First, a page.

Diyarbakır (Kurdish and Zaza: Amed; Turkified form of Diyarbekir is also common in colloquial Kurdish) is the largest city in Southeastern Anatolia, on the banks of Tigris (Dicle), one of the greatest rivers of Middle East.

Get in

Turkish Airlines [1] offers daily domestic flights from Istanbul (IST) and Ankara to Diyarbakir (DIY).

There are trains three times a week from Istanbul (Güney Express) via Ankara and a number of other cities on the way, includingKayseri, Sivas, and Malatya among others. There is also another daily train from Ankara (4 Eylül Mavi Treni), which takes the same route with Güney Express. On its way back to Istanbul, Güney Express, which comes from Kurtalan and Batman about 2 hours further east from Diyarbakır, departs from Diyarbakır on Mondays, Wednesdays, and Fridays around noon. Trains to Istanbul get really overcrowded during early August because of huge numbers of seasonal workers taking the train to get to hazelnut orchards around Adapazarı and Eastern Marmara on the way (short of two hours from Istanbul—the last stop of the trains), and it is impossible to find a ticket during that season without booking/buying the ticket in advance. Even if you can find a ticket, the ride is very uncomfortable, and because of the huge numbers of passengers getting off the train in almost each stop—even if it is in the middle of nowhere, where normally no one ever gets on or off—to replenish their water from station fountains, trains are extremely delayed, and it takes almost two full days to get to Istanbul. Avoid if you are not deadly on budget.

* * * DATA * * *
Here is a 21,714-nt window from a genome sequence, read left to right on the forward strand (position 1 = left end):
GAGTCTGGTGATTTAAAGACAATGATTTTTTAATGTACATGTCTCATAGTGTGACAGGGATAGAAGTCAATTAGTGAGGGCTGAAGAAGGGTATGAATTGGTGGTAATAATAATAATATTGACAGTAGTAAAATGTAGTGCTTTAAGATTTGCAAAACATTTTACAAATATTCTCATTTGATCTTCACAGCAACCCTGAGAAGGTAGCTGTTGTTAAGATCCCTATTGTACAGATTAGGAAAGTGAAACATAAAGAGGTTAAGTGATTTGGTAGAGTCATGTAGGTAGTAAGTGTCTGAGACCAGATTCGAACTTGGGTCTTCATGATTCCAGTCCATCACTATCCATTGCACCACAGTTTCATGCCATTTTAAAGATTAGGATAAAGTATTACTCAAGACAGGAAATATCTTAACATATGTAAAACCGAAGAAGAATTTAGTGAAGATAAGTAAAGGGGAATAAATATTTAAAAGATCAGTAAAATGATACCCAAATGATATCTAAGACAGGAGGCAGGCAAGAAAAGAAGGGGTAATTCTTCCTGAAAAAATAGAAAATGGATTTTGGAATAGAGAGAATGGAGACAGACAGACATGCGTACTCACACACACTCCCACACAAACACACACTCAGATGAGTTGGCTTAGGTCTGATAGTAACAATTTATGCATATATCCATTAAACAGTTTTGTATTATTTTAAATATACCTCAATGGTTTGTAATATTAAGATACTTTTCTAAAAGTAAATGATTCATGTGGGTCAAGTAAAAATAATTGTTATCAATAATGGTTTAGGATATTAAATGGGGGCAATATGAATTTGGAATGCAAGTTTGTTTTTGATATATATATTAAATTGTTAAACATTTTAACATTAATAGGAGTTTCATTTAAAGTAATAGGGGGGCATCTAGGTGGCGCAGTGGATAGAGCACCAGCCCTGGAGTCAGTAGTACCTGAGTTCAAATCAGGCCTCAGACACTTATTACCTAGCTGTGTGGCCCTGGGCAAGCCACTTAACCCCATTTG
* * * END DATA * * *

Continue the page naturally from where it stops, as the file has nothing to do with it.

Many local bus companies offer services from cities all over Turkey. The bus from Erzurum takes 6 hours . The main bus station (otogar) is about 10 km away from city centre, along the highway to Urfa.

When traveling from Diyarbakir to west by bus be prepared for several ID check ups at military checkpoints.

Get around